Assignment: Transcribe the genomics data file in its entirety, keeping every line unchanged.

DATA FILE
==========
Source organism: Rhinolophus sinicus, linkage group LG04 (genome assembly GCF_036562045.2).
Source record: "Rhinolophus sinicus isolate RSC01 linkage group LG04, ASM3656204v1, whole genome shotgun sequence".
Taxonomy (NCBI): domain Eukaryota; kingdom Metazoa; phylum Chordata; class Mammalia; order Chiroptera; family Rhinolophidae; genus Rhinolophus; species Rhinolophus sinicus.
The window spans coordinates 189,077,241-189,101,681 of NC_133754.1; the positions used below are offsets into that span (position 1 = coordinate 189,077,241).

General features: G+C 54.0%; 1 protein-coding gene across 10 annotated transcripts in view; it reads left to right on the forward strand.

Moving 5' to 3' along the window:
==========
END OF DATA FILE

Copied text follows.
Source organism: Rhinolophus sinicus, linkage group LG04 (genome assembly GCF_036562045.2).
Source record: "Rhinolophus sinicus isolate RSC01 linkage group LG04, ASM3656204v1, whole genome shotgun sequence".
Taxonomy (NCBI): domain Eukaryota; kingdom Metazoa; phylum Chordata; class Mammalia; order Chiroptera; family Rhinolophidae; genus Rhinolophus; species Rhinolophus sinicus.
The window spans coordinates 189,077,241-189,101,681 of NC_133754.1; the positions used below are offsets into that span (position 1 = coordinate 189,077,241).

General features: G+C 54.0%; 1 protein-coding gene across 10 annotated transcripts in view; it reads left to right on the forward strand.

Moving 5' to 3' along the window: